While at CISV village we had two homestays. The first homestay took place as soon as we arrived at Seoul airport.  My friend Patrick, another US delegate, and I were picked up by a Korean CISV family.  This Korean family had lived in San Francisco for four years. The dad had done village as a child. Their daughter was at village in Washington DC and their other daughter had done Step Up camp in Poland.  We went to a Korean buffet, the Seoul tower, an arcade, and Korean baseball game. At the Korean bbq we were able to make our food ourselves.

CISV Friends at Camp
We met up with the homestay where the other two delegates from USA were.  We went to an old Korean Village and we made bow and arrows there.  We went to a street vendor that had this food that was like a very thick pancake with cinnamon inside.  It was really good.  We traveled a lot by bus.  At Seoul Tower they had a really big room that was like a photo booth and you could take all kinds of cool photos.  At the top of the tower we sent a postcard home and had a view of most of Seoul.

During my second homestay I was with my friend Steve who was from the Chinese delegation.  We stayed with a different Korean CISV family.  This family had two kids ages 8 and 5. While there we explored downtown Seoul, went to an old Korean palace and Korean barbecue. At the Korean Barbeque restaurant, the chicken came raw and the dad cooked it for us on the grill that was built into the table.

We had all kinds of dipping sauces and sides that came with it like kimchi, pickled daikon radishes and carrots, a tangy cabbage salad, Korean cucumber salad and spicy Korean coleslaw. That day we rode bikes to a really big park.  When we were playing at the park a really big cicadia flew down my shirt and freaked me out. The bugs there were super-sized.  They were really big!  There was a spider the size of my palm and a cockroach the size of an iphone. It was crazy!

Noah at Starfield Library
That night we went with a cousin of the family who was 13 years old and his friend who spoke Chinese to help translate for my Chinese delegate friend Steve.  We walked around Seoul and had fried chicken at this place that had chicken options from most countries around the world.  There was French chicken, Canadian chicken, Chinese chicken, American chicken, etc..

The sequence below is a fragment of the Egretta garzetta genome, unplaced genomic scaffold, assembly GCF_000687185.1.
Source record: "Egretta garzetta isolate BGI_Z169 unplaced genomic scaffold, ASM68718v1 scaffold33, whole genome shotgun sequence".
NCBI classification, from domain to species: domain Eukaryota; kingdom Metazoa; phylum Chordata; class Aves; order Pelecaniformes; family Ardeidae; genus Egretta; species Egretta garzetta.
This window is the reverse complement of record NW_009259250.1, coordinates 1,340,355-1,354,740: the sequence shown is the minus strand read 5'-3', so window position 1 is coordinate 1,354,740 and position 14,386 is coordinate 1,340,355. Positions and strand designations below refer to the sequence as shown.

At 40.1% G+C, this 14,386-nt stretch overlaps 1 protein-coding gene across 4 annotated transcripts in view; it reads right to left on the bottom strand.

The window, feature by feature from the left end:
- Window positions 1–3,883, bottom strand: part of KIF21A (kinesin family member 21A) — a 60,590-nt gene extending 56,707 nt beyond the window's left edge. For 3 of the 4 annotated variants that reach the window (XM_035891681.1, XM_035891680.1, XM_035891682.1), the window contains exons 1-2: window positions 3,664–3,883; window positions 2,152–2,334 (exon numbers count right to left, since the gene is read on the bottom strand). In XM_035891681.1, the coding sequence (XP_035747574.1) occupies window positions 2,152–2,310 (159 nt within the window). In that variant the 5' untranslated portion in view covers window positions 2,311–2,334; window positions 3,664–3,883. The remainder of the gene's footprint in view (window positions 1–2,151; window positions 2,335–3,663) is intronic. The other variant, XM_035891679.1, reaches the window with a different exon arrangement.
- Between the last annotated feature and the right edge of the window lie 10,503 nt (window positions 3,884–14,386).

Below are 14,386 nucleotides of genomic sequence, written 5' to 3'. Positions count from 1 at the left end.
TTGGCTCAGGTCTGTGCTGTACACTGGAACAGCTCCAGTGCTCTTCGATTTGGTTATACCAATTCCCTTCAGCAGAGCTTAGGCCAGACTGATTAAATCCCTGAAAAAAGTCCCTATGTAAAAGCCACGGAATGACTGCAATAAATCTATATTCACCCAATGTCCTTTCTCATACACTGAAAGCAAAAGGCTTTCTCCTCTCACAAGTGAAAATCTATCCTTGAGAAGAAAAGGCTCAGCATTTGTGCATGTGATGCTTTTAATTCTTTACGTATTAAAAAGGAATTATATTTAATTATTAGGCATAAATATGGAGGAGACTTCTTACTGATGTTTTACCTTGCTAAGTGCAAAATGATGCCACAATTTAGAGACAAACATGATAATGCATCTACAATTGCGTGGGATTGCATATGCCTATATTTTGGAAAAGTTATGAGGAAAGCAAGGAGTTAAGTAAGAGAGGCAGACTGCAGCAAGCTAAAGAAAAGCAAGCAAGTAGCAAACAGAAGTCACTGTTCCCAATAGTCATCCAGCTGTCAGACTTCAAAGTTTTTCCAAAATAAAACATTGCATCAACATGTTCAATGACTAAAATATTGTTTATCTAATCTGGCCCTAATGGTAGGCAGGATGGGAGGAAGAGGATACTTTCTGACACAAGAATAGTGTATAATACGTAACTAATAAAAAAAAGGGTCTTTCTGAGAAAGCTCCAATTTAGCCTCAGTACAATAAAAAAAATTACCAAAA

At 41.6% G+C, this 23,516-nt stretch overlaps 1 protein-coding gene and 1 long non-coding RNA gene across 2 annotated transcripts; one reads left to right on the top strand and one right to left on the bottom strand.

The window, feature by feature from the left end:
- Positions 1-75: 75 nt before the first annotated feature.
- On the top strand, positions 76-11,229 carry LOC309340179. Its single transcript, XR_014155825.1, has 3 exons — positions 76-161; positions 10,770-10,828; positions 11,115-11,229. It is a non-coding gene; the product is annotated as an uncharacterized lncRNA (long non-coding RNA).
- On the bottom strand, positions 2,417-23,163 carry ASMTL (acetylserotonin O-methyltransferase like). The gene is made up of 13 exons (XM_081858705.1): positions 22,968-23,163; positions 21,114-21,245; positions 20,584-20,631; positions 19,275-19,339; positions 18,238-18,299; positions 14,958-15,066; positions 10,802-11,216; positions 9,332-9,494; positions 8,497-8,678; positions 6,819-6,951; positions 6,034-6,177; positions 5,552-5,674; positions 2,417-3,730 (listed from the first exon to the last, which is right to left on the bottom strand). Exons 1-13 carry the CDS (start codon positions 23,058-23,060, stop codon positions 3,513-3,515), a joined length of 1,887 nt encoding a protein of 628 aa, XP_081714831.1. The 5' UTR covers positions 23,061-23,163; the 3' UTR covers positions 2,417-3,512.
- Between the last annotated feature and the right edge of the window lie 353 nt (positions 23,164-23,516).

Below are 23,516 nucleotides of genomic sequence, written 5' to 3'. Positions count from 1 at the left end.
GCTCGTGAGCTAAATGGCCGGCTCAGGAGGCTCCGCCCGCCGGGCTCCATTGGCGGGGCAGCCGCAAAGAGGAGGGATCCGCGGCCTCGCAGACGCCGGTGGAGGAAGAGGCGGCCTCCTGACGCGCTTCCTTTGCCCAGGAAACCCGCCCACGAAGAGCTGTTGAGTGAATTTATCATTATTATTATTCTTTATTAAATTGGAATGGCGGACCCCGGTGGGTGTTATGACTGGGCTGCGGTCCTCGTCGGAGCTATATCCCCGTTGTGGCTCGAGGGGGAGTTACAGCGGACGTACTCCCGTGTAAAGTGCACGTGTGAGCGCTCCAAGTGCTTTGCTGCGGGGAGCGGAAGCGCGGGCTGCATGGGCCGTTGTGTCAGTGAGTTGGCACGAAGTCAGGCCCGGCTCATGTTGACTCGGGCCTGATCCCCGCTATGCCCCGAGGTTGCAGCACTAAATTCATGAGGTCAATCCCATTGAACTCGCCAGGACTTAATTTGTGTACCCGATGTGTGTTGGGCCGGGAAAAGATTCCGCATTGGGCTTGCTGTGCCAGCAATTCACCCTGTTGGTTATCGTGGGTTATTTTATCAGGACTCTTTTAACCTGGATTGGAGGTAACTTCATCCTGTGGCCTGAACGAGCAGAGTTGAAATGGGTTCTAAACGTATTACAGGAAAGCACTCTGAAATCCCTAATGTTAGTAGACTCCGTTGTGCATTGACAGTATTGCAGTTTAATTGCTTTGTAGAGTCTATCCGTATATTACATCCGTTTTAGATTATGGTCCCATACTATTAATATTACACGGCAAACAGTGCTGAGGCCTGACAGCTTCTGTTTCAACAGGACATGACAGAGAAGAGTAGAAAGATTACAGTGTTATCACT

I got the American chicken which was fried and the Chinese chicken which was tiny pieces of orange flavored chicken with shrimp.  Back at the apartment we watched a Marvel movie and had traditional Korean ice cream which was like a King Cone but it was 13 inches long!

The next day we went to Lotte World. At Lotte World there was a huge indoor amusement park called Adventure that had rides and parades, an outdoor park called Magic Island, an aquarium, water park, Undersea Kingdom place, a jumping place called Seoul Sky that was a Korean version of Skyzone, and an international mall.

CISV Flag Time
It also had the biggest skyscraper I have ever seen! You had to go up 123 levels to get to the top and then you could see all of Seoul. We took an elevator to get to the top that had monitors on the ceiling and each of the three walls so when riding in it you thought you were in a totally different place.  It was like you were in an art show or something.

At Seoul Sky, the first floor was the trampoline area and the 2nd floor was like a parkour obstacle course that we had harnesses for so we could do the rock wall, the climbing net and different balance beams.  When I was there I met an American Army soldier that had been stationed there for 10 years. He was fluent in Korean. It was cool to talk to him.  Lotte World was amazing, and I didn’t want to leave!

With my homestays I learned that most Korean families live in apartments.  The families at both homestays went out of their way to make sure we were comfortable and having a good time.  Neither of the adults spoke very much English so I don’t know as much about them but they were really nice. Both homestay apartments were really far from where they picked us up.  Neither had pets because most apartments didn’t let them.

Whole Camp at Everland Amusement Park
In Seoul I noticed there were almost no trash cans but the streets and sidewalks were really clean. My entire trip to South Korea made me realize not only how much I loved it there, but how much I want to go and explore other countries.  I realized the places, people, food and even insects, may look different, but everything was also really the same.

The families acted just like my own.  The kids wanted me to play in the park with them and snuggle on the couch to look at books.  I felt like I fit right in even though we didn’t speak the same language.  I absolutely loved my time at CISV village and am hoping to do a CISV Interchange next summer.  CISV is awesome.